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Publication numberUS6999633 B1
Publication typeGrant
Application numberUS 09/500,356
Publication dateFeb 14, 2006
Filing dateFeb 7, 2000
Priority dateFeb 9, 1999
Fee statusLapsed
Also published asCN1169088C, CN1263327A, CN1561092A, CN1561092B, EP1028390A2, EP1028390A3
Publication number09500356, 500356, US 6999633 B1, US 6999633B1, US-B1-6999633, US6999633 B1, US6999633B1
InventorsTetsujiro Kondo, Kenji Tanaka, Koji Ohta
Original AssigneeSony Corporation
Export CitationBiBTeX, EndNote, RefMan
External Links: USPTO, USPTO Assignment, Espacenet
Data processing apparatus and method
US 6999633 B1
Abstract
A data processing apparatus for processing input data and outputting the processed data as output data effectively reduces noise. An extraction unit extracts similar input data having a value close to given input data. A processing unit processes the input data according to the similar input data extracted by the extraction unit.
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Claims(18)
1. A data processing apparatus comprising:
input means for receiving input data representative of a plurality of pixels arranged in a sequential order;
extraction means for extracting from the input data, similar input data having a value close to a value of given input data, said similar input data being temporally and spatially close to the given input data and including said given input data; and
processing means for processing the similar input data extracted by said extraction means and outputting the output data associated with said given input data;
wherein the input data to be processed is set as the given input data sequentially.
2. A data processing apparatus according to claim 1, wherein said extraction means extracts the similar input data by applying a weight to the input data according to a difference between the input data and the given input data.
3. A data processing apparatus according to claim 2, wherein said extraction means applies a weight to the input data by multiplying the input data with a predetermined weight function.
4. A data processing apparatus according to claim 3, further comprising setting means for adaptively setting the weight function.
5. A data processing apparatus according to claim 4, further comprising estimation means for estimating a level of noise contained in the input data, wherein said setting means sets the weight function according to the estimated level of noise.
6. A data processing apparatus according to claim 1, wherein said processing means calculates the output data by adding the similar input data which are weighted according to temporal or spatial proximity between the similar input data and the given input data.
7. A data processing apparatus according to claim 6, wherein said processing means applies a weight to the similar input data by multiplying the similar input data with a predetermined weight function.
8. A data processing apparatus according to claim 7, further comprising setting means for adaptively setting the weight function.
9. A data processing apparatus according to claim 8, further comprising estimation means for estimating a level of noise contained in the input data, wherein said setting means sets the weight function according to the estimated level of noise.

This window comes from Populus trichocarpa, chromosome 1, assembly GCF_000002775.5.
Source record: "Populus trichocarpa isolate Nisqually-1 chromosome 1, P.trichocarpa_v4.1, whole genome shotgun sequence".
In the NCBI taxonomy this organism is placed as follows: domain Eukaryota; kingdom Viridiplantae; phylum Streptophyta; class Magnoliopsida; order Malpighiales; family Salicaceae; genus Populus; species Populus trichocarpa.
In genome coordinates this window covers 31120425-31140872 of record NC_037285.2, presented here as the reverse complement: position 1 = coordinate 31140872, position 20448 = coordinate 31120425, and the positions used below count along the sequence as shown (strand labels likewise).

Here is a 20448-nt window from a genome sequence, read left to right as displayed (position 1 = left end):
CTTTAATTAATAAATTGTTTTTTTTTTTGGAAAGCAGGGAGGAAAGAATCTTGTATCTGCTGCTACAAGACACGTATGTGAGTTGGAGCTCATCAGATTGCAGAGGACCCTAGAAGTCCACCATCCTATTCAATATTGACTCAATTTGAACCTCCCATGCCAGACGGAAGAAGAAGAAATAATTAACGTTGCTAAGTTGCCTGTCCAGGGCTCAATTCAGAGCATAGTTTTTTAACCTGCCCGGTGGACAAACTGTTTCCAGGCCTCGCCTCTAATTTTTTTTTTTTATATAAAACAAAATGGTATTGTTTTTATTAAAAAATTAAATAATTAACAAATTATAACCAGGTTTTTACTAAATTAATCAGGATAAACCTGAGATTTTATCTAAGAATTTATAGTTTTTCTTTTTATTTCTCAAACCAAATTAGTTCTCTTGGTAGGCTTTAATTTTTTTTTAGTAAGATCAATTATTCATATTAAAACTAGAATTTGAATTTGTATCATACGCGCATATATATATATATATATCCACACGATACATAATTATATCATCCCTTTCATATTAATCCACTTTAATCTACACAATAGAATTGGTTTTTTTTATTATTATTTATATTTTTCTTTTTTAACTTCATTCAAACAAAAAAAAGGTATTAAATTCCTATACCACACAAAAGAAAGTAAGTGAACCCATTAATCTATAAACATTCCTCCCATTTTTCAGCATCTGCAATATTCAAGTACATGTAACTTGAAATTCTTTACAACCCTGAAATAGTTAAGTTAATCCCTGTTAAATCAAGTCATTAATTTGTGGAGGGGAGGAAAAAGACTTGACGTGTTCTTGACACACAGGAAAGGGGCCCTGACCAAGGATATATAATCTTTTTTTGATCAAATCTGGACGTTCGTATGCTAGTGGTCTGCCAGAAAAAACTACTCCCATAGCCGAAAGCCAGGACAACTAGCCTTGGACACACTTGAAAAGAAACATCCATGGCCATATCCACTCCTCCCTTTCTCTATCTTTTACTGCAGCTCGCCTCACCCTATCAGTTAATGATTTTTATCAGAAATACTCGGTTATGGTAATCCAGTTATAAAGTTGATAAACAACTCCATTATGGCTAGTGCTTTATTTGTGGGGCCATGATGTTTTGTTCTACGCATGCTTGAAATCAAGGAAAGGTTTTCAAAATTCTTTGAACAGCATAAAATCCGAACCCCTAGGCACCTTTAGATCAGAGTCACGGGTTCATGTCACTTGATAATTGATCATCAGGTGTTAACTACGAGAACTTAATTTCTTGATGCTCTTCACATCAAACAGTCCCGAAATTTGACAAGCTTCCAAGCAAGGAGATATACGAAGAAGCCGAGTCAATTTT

10. A data processing apparatus according to claim 1, wherein said extraction means extracts the similar input data from the input data based on a difference between the input data and the given input data.
11. A data processing apparatus according to claim 1, wherein said extraction means extracts input data, as the similar input data, whose difference from the given input data is within a predetermined value.
12. A data processing apparatus according to claim 11, further comprising setting means for adaptively setting the predetermined value.
13. A data processing apparatus according to claim 12, further comprising estimation means for estimating a level of noise contained in the input data, wherein said setting means sets the predetermined value according to the estimated level of noise.
14. A data processing apparatus according to claim 13, wherein said estimation means estimates the level of noise based on a difference between the input data and the corresponding output data or based on a variance of the input data.
15. A data processing apparatus according to claim 1, wherein said processing means calculates the output data by performing approximate processing using the similar input data.
16. A data processing apparatus according to claim 15, wherein said processing means performs the approximate processing according to a predetermined model.
17. A data processing apparatus according to claim 16, wherein said processing means performs the approximate processing according to a model represented by a linear expression.
18. A data processing method comprising:
an input step for receiving input data representative of a plurality of pixels arranged in a sequential order;
an extraction step of extracting from the input data similar input data having a value close to a value of given input data, said similar input data being temporally and spatially close to the given input data and including said given input data; and
a processing step of processing the extracted similar input data and outputting the output data associated with said given input data;
wherein the input data to be processed is set as the given input data sequentially.
Description
BACKGROUND OF THE INVENTION

1. Field of the Invention

The present invention generally relates to data processing methods and apparatuses and, more particularly, to a data processing method and a data processing apparatus that allow noise contained in data to be easily and effectively eliminated.

2. Description of the Related Art